But not yet! Over the next two years the EU is likely to change shape dramatically. To make the Euro work those countries still in it will have to give up more national sovereignty and become much more integrated. We always said that the single currency would require a single set of decisions on all financial matters and so it has proved. That is why some of us have been implacably opposed to the Euro and remain so.

It also seems certain that some countries will be leaving the Euro-zone over the same period, notably Greece, Spain and Portugal. So the question will become: what will happen to the members of the EU who do not go down the euro-integrated route? Surely a two tier EU becomes inevitable, with significant differences between the two tiers. It is not beyond the imagination that the countries in the second tier should move increasingly towards a looser relationship, much more akin to the Common Market that many people thought they were voting for in 1975.

Once we see the new shape of the EU emerging from the ashes of the current crisis we can decide whether we want to be part of it or not. For myself, if the direction of travel of the new EU remains steadfastly towards ever closer union, I would vote to come out. If however a looser set of relationships is put in place with the single market as its focus I might well choose to stay.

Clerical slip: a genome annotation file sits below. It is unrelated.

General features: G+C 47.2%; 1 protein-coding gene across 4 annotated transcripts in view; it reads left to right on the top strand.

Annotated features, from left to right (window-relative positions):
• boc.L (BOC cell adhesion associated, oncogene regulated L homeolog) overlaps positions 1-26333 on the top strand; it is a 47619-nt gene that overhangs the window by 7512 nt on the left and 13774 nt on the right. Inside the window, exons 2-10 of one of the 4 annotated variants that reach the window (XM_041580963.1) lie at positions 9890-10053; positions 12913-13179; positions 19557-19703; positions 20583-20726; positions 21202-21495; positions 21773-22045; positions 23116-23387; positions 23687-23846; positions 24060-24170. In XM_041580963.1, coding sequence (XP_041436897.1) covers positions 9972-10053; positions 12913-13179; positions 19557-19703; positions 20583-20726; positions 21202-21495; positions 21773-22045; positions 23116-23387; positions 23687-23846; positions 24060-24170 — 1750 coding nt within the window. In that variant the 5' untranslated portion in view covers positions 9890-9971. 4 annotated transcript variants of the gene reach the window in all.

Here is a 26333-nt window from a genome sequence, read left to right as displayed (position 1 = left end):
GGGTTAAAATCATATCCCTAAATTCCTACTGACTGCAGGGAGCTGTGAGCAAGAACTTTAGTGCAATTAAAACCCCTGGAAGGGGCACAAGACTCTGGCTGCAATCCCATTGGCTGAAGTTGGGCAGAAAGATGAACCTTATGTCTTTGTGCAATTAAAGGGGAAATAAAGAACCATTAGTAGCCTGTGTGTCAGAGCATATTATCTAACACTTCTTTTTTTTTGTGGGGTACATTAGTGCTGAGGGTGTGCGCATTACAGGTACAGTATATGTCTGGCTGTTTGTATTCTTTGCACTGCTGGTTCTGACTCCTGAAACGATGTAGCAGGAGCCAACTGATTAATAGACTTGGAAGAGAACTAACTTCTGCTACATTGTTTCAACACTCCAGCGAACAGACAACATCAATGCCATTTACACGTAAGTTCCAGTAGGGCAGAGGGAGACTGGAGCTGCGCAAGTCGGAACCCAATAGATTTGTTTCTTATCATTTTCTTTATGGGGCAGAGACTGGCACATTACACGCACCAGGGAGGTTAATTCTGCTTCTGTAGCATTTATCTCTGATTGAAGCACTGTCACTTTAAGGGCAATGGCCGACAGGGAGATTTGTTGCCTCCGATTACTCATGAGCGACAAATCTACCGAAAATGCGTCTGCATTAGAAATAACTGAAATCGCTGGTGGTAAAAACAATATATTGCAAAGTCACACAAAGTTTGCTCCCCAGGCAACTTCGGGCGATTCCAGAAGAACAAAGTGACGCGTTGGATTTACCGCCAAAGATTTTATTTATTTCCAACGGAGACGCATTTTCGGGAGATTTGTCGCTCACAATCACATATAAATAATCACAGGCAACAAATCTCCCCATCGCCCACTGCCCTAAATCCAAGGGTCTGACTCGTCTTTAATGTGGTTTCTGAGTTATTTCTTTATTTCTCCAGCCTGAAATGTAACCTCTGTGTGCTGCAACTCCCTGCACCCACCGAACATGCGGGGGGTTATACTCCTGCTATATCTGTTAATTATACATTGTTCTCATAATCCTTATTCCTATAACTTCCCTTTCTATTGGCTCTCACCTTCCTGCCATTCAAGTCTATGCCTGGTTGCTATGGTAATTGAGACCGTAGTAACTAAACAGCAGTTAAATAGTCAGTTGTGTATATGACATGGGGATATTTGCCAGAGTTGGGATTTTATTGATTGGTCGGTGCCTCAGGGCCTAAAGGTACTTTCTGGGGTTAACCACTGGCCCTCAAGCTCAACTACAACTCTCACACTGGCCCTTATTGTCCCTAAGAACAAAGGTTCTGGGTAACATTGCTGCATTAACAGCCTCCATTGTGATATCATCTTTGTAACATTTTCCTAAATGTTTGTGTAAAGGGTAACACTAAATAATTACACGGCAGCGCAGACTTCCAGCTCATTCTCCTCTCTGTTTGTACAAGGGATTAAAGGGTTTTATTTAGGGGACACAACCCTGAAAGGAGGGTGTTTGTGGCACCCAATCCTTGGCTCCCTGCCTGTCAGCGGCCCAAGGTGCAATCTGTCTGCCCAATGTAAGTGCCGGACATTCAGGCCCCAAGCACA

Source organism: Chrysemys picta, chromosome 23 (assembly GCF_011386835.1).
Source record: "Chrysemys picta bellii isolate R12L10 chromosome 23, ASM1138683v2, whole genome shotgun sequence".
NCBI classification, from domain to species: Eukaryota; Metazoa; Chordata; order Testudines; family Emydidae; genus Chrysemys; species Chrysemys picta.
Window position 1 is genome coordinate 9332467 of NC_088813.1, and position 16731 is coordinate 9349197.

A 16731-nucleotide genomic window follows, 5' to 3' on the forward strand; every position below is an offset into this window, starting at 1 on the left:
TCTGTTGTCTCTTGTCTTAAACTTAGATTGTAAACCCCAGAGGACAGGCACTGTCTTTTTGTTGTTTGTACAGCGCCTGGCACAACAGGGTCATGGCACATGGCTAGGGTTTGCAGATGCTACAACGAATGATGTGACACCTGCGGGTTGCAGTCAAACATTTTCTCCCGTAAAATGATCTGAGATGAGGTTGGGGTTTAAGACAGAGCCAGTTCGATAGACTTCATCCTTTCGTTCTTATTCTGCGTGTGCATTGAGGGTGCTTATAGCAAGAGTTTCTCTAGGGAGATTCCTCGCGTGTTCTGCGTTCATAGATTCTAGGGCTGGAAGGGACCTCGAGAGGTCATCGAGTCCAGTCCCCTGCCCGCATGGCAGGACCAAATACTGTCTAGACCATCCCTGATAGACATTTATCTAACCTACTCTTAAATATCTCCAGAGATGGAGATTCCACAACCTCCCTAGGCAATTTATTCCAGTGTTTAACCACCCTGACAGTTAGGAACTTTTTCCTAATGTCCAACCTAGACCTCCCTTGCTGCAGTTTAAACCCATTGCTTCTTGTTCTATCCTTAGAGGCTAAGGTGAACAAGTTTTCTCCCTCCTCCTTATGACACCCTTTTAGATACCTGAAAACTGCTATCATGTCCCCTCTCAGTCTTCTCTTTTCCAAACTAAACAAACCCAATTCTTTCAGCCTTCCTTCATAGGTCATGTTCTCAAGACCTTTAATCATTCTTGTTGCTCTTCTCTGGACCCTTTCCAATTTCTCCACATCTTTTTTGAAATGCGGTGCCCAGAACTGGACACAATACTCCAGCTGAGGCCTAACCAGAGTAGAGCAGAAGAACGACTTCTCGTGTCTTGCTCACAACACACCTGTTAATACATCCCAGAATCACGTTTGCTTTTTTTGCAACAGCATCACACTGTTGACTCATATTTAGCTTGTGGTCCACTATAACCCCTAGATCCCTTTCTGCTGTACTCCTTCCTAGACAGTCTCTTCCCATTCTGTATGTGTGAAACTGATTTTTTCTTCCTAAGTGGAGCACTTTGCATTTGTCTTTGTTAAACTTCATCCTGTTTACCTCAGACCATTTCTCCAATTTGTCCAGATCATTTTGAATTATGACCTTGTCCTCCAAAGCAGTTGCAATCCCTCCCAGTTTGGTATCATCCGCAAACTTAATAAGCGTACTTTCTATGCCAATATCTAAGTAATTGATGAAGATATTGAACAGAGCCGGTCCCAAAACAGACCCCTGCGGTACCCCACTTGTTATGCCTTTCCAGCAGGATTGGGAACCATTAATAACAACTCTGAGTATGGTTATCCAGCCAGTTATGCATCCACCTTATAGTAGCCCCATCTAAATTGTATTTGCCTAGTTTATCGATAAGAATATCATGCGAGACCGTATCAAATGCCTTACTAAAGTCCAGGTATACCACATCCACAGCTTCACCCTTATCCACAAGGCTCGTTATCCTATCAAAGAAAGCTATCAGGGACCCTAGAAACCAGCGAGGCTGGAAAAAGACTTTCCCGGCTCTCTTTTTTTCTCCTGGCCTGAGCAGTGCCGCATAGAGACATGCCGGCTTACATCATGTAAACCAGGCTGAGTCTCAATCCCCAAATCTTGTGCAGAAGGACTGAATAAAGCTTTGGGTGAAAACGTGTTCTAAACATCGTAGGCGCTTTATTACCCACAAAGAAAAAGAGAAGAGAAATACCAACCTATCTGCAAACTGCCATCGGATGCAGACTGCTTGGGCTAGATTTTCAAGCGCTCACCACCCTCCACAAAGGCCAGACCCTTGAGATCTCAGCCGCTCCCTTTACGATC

And let us not forget that there is a price to pay for being in the single market. Norway and Switzerland both pay huge sums to Brussels to enjoy the benefits of the market and also have to comply with all of the rules of the single market, many of them being the same rules that we complain about. Coming out of the EU and just being in the common market is not the free hit that some people pretend.

My strong recommendation to my own party has been that we go into the next election firmly promising an in/out referendum in our manifesto.

posted by Gary @ 09:39  



Thursday, 17 May 2012


We need to find a new way of doing local elections. I am not saying that because my party has just lost control of Plymouth City Council. This is a thought that has grown over the past ten years. I have seen Plymouth change hands five times in my time as an MP and I dare say it will not be the last. I congratulate Tudor Evans on becoming leader and I will work with him on behalf of the city.

Most people vote in local elections according to the popularity or otherwise of the government of the day. This happens every year.
Unpopular mid-term government – its supporters stay at home or vote for a party of protest. You can predict local outcomes almost to a percentage point on the back of national opinion polls. I must have knocked on thousands of doors at local election time over the years and I can scarcely remember anybody raising a local issue. All campaigners will tell you the same thing – unless there is a spectacular local concern - people vote according to their reaction to the government of the day.